Rumours had been floating since December of the previous year that Gillett was thinking of selling. Because Geoff Molson had been appointed to the Canadiens' board of directors, he got the first call when Gillett did solicit offers a few weeks later.
But the team he was flogging was not the team that the brewery sold. In his eight years at the helm, Gillett was blessed with remarkable luck. Not only did the Canadiens improve on the ice, but two developments kept the NHL salary monster at bay: The Canadian dollar appreciated spectacularly, and in 2005 a $39-million (U.S.)per-team salary cap was imposed after a bruising lockout (the cap now stands at $59.4 million U.S.).
Gillett ramped up the team's revenues through aggressive marketing, inked lucrative television and radio contracts, and built up a spiffy sideline in the concert promotion business. But the naming rights to the Bell Centre were spun off at a steep discount to raise cash. As a source close to the business joked before the sale of the Canadiens was concluded, "If he could have figured out how to securitize the hot dogs, he would have." Gillett also is reported to have taken healthy dividends from the team.
When Gillett called, Molson's first task as a board member was to assess the brewery's position and the rights it held under the ownership agreement. But it wasn't long before Molson started having other ideas. "The more I got into it, the more I realized: This is possible," he says of his ownership ambitions. "The echoes we were getting around Quebec were so powerful, it felt like the right thing to do as well."
When the idea was broached at breakfast, Eric Molson's advice was simple: Go slow. "He said we should carefully tread water here and let's understand this a little better," the younger Molson says.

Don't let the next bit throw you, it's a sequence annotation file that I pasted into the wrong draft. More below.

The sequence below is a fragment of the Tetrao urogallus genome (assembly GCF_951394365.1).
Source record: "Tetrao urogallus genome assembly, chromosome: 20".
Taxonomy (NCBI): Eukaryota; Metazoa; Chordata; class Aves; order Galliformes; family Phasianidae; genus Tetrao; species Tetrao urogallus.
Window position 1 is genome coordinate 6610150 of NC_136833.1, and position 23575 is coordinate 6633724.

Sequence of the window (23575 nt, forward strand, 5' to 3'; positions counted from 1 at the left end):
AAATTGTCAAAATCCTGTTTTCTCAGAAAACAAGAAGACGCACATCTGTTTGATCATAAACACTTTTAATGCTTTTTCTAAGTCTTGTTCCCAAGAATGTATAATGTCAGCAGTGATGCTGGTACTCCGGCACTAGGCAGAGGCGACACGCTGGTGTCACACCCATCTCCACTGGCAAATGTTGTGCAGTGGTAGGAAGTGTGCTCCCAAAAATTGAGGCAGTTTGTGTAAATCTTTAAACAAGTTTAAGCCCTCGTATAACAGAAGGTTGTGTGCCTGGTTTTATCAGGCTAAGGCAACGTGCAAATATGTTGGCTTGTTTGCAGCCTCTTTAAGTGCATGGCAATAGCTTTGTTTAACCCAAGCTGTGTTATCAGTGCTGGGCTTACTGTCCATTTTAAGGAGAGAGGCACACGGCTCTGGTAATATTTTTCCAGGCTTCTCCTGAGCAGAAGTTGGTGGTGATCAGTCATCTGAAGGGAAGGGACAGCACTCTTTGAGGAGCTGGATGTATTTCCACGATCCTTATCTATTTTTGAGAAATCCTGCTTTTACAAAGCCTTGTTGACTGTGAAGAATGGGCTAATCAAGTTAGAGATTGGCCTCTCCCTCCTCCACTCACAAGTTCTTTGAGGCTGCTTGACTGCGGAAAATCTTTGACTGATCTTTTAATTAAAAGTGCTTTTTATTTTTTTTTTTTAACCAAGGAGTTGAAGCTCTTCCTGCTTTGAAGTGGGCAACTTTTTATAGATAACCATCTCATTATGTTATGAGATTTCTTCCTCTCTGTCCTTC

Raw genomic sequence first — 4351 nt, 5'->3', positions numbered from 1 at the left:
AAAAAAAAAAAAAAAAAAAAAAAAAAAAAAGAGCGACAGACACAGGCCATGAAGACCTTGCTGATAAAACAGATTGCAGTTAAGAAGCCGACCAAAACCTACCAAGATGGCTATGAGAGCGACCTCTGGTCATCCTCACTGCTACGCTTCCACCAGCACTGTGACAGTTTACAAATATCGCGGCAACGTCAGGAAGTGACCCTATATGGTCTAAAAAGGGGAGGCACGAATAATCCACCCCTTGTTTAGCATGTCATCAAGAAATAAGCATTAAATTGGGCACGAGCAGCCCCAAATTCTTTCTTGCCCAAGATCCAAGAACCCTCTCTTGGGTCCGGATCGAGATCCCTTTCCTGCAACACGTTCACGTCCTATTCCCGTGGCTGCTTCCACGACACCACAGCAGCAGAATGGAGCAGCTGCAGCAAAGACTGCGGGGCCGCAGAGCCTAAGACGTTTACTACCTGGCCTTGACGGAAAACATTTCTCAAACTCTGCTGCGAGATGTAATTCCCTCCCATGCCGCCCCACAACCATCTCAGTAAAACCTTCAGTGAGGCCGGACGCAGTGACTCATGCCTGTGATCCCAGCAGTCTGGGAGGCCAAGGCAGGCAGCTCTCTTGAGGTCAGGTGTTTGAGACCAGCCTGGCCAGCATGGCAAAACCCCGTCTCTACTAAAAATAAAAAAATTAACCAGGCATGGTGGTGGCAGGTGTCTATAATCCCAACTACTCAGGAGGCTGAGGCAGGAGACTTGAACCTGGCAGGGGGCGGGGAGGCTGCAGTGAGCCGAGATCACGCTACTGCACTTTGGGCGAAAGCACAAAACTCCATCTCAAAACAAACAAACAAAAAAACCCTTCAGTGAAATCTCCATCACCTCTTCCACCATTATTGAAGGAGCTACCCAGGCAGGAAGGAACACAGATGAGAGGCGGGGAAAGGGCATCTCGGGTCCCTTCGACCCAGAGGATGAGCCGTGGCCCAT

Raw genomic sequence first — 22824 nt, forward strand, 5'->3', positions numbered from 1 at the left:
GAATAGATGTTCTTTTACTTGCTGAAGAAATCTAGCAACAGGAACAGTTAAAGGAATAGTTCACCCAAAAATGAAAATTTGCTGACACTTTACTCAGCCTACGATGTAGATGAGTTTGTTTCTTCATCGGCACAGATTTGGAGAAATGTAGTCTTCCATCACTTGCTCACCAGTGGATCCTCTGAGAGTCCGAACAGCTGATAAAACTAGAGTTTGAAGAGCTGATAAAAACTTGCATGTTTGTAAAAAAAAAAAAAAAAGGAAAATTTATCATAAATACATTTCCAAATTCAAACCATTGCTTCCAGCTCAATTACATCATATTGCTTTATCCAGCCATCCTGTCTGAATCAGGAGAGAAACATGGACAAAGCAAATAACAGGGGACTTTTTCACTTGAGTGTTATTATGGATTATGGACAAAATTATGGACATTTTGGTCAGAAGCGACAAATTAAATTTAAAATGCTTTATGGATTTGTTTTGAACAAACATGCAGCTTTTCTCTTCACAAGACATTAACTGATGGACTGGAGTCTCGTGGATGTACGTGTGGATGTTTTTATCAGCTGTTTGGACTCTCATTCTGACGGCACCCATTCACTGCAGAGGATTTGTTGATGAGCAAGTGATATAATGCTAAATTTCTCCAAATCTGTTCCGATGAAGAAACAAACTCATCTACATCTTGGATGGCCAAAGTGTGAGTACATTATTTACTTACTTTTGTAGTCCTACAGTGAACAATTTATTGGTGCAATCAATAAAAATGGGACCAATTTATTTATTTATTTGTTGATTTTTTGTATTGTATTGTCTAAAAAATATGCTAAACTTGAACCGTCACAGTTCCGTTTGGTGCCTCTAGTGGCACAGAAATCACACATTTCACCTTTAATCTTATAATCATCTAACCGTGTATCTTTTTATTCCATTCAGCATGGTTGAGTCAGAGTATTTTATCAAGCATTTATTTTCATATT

There was no shortage of interest in the team. Apart from some foreign tire-kickers, an A-list of wealthy Montrealers was lining up to bid: former Habs great Serge Savard; W. Graeme Roustan, who owns hockey equipment giant Bauer; and two consortiums, one piloted by Quebecor communications magnate Pierre Karl Péladeau-keen to grab a piece of the team's lucrative broadcast action-and the other by Claridge investment head Stephen Bronfman.
Two weeks before the first bid deadline of June 10, 2009, Molson went public with his interest; he quickly assembled his ownership group. His roster of partners would, in the end, include Bell Canada, the Thomson family's Woodbridge Co. Ltd., the Quebec Labour Federation's Fonds de solidarité, transportation entrepreneur Michael Andlauer, former Montreal Stock Exchange head Luc Bertrand and National Bank.
The bid was soon bolstered by a growing anyone-but-Quebecor sentiment-rumours were afoot that Péladeau was warming to the idea of carrying the Canadiens on a pay-per-view channel.
The contest came down to the evening of June 19. Roustan had a maximum number in his head, and the bids quickly exceeded it; Quebecor's board stood by for an emergency session to approve an improved offer; Bronfman's people were in a boardroom in the Bell Centre waiting for word. Molson, however, was in Virginia for a wedding. By this point, he'd concluded that his bid hadn't won. "I was staying at a friend's house. My phone rang at 2 in the morning. It was a real shock to me. It was like: 'Holy shit!' " he recalls.
The Molsons' return to the ownership perch-Geoff is the only brother active operationally-was finally wrapped up on Dec. 1, 2009, after several months of ironing out the details of the deal. The many changes to the original structure included a decision to buy the remaining 19.9% of the team from the brewery for $46 million (U.S.).
Skeptics might look at the Canadiens and see an overpriced fruit from which no more juice can be wrung, but Molson isn't bothered by that kind of talk.
Documents that leaked out during the sale process pegged the Canadiens' annual revenues, as of 2007-'08, at $288 million, and the concert promotion company's receipts at roughly $100 million. It's safe to assume the $45-million operating profit the team declared has since improved. The same is true of the $10-million profit from the entertainment group, now known as Evenko.
Molson's $575-million purchase was the richest deal ever involving an NHL team, and well above Forbes' valuation of $339 million (U.S.). Around the same time, the league bought the Phoenix Coyotes out of bankruptcy for $140 million (U.S.), and the Tampa Bay Lightning were sold for $170 million (U.S.). (However, neither deal included an arena changing hands.)
"We met with dozens of potential partners. Some see the thing today as expensive, others see it as a long-term investment, and some are somewhere in between," says Molson. "We view this asset as an investment for a very long period of time. The potential to create more value is there. It could be broadcasting, it could be real estate, it could be entertainment."